Addiction: Understanding the 4 Steps
Although it may feel like it, from the perspective of the addicted individual, addiction doesn’t happen fast. While there are many elements that directly contribute to drug addiction, including genetic and environmental influences, socioeconomic status, and preexisting mental health conditions, most professionals within the field of addiction agree that there are 4 main stages of addiction: experimentation, regular use, high-risk use, and addiction or dependency. Not everyone in the first two stages will develop an addiction, but individuals within the third stage are in danger of becoming full-blown addicts.
Stage One: Experimentation
One of the trickiest aspects of addiction is recognizing that often the first samples of drugs or alcohol produce few or no negative consequences. Experimentation, defined as the voluntary use of drugs without experiencing any negative social or legal consequences, is often accepted or even encouraged, particularly among young adults. The individuals who are able to stop using by themselves will do so, while those who believe substance use will continue to make them feel good or solve their problems will progress into the next stage of regular use.
Stage Two: Regular Use
Stage two represents somewhat of a fork in the road for many people. Substance use just becomes another part of the routine and, before you can step away from use, you’re fooled into a false sense of security that it will be easy to quit. Some people during this stage may develop feelings of guilt or shame for their behavior but generally will continue to justify it or make excuses.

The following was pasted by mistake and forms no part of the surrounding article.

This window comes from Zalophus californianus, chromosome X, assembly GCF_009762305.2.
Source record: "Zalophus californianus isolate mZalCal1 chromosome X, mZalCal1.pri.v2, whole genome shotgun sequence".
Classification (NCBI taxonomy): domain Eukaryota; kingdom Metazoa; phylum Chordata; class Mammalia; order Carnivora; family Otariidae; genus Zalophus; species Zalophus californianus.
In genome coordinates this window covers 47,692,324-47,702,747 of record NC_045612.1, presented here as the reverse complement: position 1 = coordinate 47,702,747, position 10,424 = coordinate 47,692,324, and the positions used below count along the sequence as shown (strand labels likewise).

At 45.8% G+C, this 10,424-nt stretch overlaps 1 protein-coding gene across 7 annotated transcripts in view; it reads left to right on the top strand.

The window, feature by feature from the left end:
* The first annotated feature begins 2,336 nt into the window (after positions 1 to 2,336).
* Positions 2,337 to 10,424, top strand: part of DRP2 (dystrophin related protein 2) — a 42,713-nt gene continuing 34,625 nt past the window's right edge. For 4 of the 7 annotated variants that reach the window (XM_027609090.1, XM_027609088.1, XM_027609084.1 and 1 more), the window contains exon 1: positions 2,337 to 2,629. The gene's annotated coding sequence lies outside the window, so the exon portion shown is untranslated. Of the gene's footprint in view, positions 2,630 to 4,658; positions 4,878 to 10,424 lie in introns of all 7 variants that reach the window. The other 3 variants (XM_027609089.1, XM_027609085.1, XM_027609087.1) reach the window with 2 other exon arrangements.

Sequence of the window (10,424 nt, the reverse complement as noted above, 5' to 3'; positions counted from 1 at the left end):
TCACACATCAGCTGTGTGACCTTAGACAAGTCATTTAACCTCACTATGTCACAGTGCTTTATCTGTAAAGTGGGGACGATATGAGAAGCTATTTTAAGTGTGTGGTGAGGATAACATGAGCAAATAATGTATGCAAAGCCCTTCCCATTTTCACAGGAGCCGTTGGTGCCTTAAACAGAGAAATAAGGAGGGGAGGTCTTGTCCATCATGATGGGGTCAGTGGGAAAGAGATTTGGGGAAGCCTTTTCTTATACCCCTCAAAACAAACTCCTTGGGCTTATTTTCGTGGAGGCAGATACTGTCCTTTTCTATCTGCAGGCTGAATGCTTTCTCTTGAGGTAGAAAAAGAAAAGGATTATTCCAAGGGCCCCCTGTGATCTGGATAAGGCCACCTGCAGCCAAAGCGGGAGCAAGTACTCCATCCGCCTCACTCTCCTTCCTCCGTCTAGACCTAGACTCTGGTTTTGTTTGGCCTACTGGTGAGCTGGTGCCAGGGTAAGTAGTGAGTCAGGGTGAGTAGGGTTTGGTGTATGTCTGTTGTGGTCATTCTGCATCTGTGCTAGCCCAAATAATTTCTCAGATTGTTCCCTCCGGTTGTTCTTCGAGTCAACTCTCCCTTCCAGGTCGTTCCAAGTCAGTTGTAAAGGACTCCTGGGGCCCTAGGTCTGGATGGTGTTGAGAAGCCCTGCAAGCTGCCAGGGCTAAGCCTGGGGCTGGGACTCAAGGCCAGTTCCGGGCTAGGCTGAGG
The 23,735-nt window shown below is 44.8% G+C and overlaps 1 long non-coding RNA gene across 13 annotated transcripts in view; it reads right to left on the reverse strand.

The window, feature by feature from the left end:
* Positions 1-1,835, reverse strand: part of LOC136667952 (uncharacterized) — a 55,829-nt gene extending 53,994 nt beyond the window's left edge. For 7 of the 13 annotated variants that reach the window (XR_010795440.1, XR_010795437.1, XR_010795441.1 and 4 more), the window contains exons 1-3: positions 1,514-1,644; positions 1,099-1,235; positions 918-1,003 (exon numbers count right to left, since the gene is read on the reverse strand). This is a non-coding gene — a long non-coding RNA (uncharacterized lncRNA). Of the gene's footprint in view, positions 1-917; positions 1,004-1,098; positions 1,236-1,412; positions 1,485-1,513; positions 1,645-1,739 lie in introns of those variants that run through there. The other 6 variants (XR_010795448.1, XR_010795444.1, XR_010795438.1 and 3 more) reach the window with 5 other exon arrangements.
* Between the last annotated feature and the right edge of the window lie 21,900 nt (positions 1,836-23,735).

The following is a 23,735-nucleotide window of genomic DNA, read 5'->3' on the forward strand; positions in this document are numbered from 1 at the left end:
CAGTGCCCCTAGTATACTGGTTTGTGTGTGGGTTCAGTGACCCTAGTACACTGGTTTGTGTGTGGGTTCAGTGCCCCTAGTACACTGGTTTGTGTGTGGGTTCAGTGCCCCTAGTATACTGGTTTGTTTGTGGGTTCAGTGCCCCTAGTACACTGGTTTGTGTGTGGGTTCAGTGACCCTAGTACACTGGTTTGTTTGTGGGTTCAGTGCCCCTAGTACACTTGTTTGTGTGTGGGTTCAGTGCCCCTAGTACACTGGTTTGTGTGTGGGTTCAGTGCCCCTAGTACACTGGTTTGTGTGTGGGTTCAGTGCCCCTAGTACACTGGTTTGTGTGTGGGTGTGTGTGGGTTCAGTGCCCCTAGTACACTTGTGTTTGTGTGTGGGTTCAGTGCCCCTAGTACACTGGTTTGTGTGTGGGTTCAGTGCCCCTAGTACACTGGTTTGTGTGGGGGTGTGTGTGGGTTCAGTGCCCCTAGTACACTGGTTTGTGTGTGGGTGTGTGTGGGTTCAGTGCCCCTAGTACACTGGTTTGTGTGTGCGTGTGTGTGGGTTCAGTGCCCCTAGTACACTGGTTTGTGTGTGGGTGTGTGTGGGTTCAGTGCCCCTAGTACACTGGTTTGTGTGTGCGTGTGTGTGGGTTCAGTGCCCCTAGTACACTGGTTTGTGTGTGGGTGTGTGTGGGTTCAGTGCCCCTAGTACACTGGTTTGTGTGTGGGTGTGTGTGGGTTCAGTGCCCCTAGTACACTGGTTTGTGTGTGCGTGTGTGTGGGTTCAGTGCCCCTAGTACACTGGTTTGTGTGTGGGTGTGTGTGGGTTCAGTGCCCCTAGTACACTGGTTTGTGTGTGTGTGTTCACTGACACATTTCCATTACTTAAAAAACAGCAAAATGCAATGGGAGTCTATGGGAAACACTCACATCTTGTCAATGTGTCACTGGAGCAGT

Stage 3: High-Risk Use
The line between regular use and high-risk use is a very thin one but usually can be defined as the continued use of drugs or alcohol in spite of severe social or legal consequences. What started out as a temporary form of escape from reality now takes precedence over other facets of your life, and you become either unafraid or unaware of the consequences of your behavior.
Stage 4: Addiction
Once the final stage is reached, you have entered addiction and complete dependency upon the substance. It’s no longer a question about whether or not you’re addicted to drugs or alcohol. When you don’t receive them, your body lets you know in the form of symptoms like shakes, sweats, tremors, and other frantic behavior. You spend most of the time drunk or high, and you don’t want anything to stand in the way of it. This is the stage that even if someone tells you that your life depends on stopping your behavior, you can’t.
Fortunately, no matter which stage of addiction you’re in, help is available. Addiction is a progressive illness that only gets worse when left untreated. If you’re ready to admit that you have a problem and embark on the road to recovery, speak to one of our compassionate counselors today about substance abuse recovery in Los Angeles
Understanding these stages is a critical step in recognizing that you may have a problem and seeking help before your substance use transforms into an addiction. People who become full-blown drug addicts might find themselves in trouble with the law, in and out of jail. If you or a loved one have been incarcerated due to a dui and in need of bail, call Bail Bonds Direct 800-880-8380.
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